Cloud-computing giant Oracle has bought Opower, a major provider of cloud-based energy efficiency and customer engagement software to utilities, for $532 million.
While the deal brings an end to Opower's rollercoaster startup story, it also highlights the fact that energy data means big money.
Other recent big deals point to this. For instance, Honeywell International bought Melrose Industries’ metering company Elster in 2015 for $5.1 billion and Google bought smart thermostat maker Nest Labs Inc. in 2014 for $3.2 billion.
While each partnership is different, the acquisitions point to energy data as a very valuable investment.
Opower started its journey in 2007 under the name of Positive Energy, known then as the “darling of the emerging energy efficiency software space”. Dan Yates and Alex Laskey started the business with the aim of creating a more user friendly utility bill.
But, the business mission broadened and evolved and the company rebranded in 2009 and became Opower. The company aimed to bring behavioural science to energy efficiency and demand response, encouraging utility customers to save energy through personalized energy reports that compared energy consumption to their peers.
Opower set itself apart from other energy efficiency startups by working within the existing utility model and as a result, gained partnerships with a number of leading utilities like National Grid, Pacific Gas & Electric and Exelon. Utilities used the service to help them meet state by state energy efficiency standards. The company has also made inroads internationally. Opower’s chief financial officer, Thomas Kramer, said 10% of the company’s 2015 revenue comes from international business.
In recent years, Opower stepped beyond its core analytical business to discover new ways of helping utilities to engage better with their customers especially when it comes to billing. While energy efficiency has always been the primary driver of new client acquisition, according to Yates, customer care fuelled a significant number of deals.
However, with the company venturing into new areas like customer engagement, high R&D and marketing costs pulled down its bottom line. Last year, Opower reported an operating loss of just under $45 million with annual revenue of $145.7 million. The company was forced to let 7.5% of its workforce go after announcing a loss in its most recent quarterly earnings report.
What Oracle gets out of the deal
For Oracle, the deal will provide the technology company with Opower's suite of cloud-based energy efficiency and customer engagement software, adding to Oracle's existing software offerings to utilities.
The acquisition forms part of Oracle’s goal to acquire cloud-based data companies, transforming the way numerous entrenched industries operate.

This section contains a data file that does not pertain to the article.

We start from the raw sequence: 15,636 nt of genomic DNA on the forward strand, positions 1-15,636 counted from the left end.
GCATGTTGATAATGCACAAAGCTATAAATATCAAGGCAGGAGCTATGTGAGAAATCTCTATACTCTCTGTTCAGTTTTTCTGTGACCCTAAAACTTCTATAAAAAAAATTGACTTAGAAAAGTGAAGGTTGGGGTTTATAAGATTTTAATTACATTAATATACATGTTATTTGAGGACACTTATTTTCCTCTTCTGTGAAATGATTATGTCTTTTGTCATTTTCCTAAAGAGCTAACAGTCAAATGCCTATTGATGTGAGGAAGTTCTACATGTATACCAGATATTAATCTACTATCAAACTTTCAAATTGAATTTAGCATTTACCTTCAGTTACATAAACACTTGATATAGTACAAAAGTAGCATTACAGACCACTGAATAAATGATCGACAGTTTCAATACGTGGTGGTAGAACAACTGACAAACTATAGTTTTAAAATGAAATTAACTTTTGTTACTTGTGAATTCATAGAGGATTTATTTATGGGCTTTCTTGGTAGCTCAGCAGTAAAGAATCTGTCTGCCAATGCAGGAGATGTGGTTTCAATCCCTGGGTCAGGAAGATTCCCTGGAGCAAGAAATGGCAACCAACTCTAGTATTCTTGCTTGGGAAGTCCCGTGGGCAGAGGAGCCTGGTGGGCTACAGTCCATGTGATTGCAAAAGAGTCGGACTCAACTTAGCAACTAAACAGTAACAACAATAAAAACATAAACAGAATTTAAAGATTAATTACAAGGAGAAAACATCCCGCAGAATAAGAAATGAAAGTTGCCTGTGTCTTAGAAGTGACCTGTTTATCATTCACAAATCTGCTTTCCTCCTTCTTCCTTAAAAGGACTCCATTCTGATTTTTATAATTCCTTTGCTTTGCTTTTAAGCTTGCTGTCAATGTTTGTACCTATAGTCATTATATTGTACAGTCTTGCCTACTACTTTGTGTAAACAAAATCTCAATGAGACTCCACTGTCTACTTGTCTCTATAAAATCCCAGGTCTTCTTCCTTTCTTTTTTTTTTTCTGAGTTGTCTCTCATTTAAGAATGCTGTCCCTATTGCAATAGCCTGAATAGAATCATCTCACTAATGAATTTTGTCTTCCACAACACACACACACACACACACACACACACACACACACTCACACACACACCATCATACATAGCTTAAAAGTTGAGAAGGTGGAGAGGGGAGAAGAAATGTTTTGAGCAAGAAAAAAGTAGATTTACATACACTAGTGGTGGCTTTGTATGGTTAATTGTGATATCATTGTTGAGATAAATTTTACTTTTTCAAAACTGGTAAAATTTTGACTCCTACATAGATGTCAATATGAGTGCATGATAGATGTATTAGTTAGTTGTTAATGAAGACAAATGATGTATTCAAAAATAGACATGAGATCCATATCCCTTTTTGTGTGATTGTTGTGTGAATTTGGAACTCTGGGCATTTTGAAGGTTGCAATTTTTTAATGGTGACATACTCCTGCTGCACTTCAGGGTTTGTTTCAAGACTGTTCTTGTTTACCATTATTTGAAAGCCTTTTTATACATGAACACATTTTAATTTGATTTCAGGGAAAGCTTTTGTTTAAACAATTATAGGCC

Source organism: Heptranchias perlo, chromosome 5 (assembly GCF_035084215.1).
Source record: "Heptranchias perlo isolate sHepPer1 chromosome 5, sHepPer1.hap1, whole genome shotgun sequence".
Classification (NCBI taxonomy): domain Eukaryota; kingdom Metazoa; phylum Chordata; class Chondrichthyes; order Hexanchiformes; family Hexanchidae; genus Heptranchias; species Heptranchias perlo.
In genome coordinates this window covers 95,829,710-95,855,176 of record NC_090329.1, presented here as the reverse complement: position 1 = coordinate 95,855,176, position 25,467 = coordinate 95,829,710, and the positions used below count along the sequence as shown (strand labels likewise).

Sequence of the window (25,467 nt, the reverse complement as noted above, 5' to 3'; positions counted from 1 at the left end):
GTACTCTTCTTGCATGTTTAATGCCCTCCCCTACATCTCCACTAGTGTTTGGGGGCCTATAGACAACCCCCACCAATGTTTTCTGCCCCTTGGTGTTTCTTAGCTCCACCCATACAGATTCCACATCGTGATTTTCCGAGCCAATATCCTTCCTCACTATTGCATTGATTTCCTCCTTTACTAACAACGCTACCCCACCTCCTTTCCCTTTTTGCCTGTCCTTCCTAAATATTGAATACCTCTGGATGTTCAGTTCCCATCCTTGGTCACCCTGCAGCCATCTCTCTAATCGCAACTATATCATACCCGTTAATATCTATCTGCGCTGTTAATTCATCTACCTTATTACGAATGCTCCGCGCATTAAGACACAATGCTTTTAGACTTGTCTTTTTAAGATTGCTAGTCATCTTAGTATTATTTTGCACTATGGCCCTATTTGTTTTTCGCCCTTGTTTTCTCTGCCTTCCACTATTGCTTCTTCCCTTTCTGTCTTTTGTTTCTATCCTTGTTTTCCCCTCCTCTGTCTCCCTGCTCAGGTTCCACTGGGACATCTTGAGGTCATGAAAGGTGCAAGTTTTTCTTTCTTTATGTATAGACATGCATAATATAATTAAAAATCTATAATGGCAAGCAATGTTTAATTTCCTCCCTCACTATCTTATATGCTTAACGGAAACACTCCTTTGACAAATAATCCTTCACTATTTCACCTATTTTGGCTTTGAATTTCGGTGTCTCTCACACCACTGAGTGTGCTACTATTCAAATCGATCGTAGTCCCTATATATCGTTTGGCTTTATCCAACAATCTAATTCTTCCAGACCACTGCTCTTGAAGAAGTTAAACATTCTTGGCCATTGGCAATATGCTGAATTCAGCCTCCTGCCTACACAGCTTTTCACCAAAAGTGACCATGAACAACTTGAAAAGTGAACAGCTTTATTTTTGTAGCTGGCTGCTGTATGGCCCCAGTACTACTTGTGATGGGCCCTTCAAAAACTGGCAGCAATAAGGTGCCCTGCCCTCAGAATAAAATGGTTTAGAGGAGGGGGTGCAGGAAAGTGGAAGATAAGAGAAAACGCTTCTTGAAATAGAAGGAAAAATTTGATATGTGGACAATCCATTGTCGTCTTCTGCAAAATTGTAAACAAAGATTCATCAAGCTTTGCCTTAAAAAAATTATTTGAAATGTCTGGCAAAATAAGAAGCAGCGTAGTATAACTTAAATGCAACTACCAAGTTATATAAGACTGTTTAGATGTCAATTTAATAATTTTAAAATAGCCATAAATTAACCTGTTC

Oracle has just announced a $663 million buyout of Textura, which sells software for construction management. In January, Oracle announced plans to buy web analytics firm AddThis and, a month later, said it is buying cloud analytics firm Ravello Systems.
Cloud-computing services netted Oracle $735 million in the most recent quarter, a 40% jump from a year ago.
According to Rodger Smith, senior vice president and general manager of Oracle Utilities Global Business Unit, the deal between Oracle and Opower will provide the industry with the “most complete, modern and integrated cloud platform for the entire utility value chain, from meter to grid to end-customers."
“The move to the cloud is a generational shift in technology that is the biggest and most important opportunity in our company’s history,” Oracle chief executive Safra A. Catz
Opower will become part of Oracle's utilities business, a relatively small percentage of the software business. Mark Bünger, a research director at Lux Research, said that Opower brings capabilities to Oracle that may bind it more tightly to power companies. Already, Oracle will have access to Opower’s 100 utility partners across the globe that serve 60 million consumers.
Oracle's utilities business has focused on back-office tasks like order management, billing and planning, functions that are important but that aren't especially tailored to electric utilities. The addition of Opower will give Oracle access to a completely new range of data, much closer to the end customer, which could be combined with its existing data sets in new ways.
Oracle claims that more than half of Opower's utility customers also use its solutions. Opower has brought online "unsupervised machine learning" tools that can take unstructured information and turn it into reports and forecasts, Bünger said.
Young companies like Opower "have tech advantages that have taken them to a certain point, but now it's about relationships with utilities. Oracle will bring more of that marketing and sales oomph to Opower," Bünger added.
Increasingly, utilities are looking to change the way in which they interact with their customers. They realise that in order to keep customers happy, they will need to provide customers with a positive digital experience, comparable to that of other industries like banking and web retail. Oracle and Opower have been supporting this digital transformation independently and the deal is sure to bring about some much sought-after innovations for the utility sector. The investors seem to have noticed this as Opower shares, which were trading at less than $8, rose 30% to over $10 after the deal with Oracle was announced.
Keep your eyes peeled.